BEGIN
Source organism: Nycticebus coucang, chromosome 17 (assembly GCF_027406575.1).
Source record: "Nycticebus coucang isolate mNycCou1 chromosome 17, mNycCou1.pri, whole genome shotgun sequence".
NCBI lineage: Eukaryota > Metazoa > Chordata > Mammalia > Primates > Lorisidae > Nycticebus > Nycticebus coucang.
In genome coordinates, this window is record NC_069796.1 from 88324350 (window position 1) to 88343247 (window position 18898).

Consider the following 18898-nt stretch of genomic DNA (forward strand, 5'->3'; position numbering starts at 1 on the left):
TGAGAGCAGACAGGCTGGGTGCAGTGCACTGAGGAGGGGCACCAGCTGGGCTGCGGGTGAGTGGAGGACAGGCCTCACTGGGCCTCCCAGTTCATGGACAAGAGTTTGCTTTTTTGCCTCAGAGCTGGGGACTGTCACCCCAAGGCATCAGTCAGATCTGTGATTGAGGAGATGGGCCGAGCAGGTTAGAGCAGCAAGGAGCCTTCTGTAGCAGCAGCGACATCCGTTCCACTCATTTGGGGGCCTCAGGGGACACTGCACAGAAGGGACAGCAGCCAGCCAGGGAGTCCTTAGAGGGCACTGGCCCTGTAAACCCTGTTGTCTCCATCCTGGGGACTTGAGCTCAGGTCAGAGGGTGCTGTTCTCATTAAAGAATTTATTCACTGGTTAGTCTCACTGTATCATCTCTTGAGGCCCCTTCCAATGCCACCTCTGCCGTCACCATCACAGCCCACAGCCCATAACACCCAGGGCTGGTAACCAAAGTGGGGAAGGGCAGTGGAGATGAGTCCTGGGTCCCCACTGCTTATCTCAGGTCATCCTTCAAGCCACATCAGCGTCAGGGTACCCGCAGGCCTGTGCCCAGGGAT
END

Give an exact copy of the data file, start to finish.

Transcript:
Source organism: Nycticebus coucang, chromosome 17 (assembly GCF_027406575.1).
Source record: "Nycticebus coucang isolate mNycCou1 chromosome 17, mNycCou1.pri, whole genome shotgun sequence".
NCBI lineage: Eukaryota > Metazoa > Chordata > Mammalia > Primates > Lorisidae > Nycticebus > Nycticebus coucang.
In genome coordinates, this window is record NC_069796.1 from 88324350 (window position 1) to 88343247 (window position 18898).

Consider the following 18898-nt stretch of genomic DNA (forward strand, 5'->3'; position numbering starts at 1 on the left):
TGAGAGCAGACAGGCTGGGTGCAGTGCACTGAGGAGGGGCACCAGCTGGGCTGCGGGTGAGTGGAGGACAGGCCTCACTGGGCCTCCCAGTTCATGGACAAGAGTTTGCTTTTTTGCCTCAGAGCTGGGGACTGTCACCCCAAGGCATCAGTCAGATCTGTGATTGAGGAGATGGGCCGAGCAGGTTAGAGCAGCAAGGAGCCTTCTGTAGCAGCAGCGACATCCGTTCCACTCATTTGGGGGCCTCAGGGGACACTGCACAGAAGGGACAGCAGCCAGCCAGGGAGTCCTTAGAGGGCACTGGCCCTGTAAACCCTGTTGTCTCCATCCTGGGGACTTGAGCTCAGGTCAGAGGGTGCTGTTCTCATTAAAGAATTTATTCACTGGTTAGTCTCACTGTATCATCTCTTGAGGCCCCTTCCAATGCCACCTCTGCCGTCACCATCACAGCCCACAGCCCATAACACCCAGGGCTGGTAACCAAAGTGGGGAAGGGCAGTGGAGATGAGTCCTGGGTCCCCACTGCTTATCTCAGGTCATCCTTCAAGCCACATCAGCGTCAGGGTACCCGCAGGCCTGTGCCCAGGGAT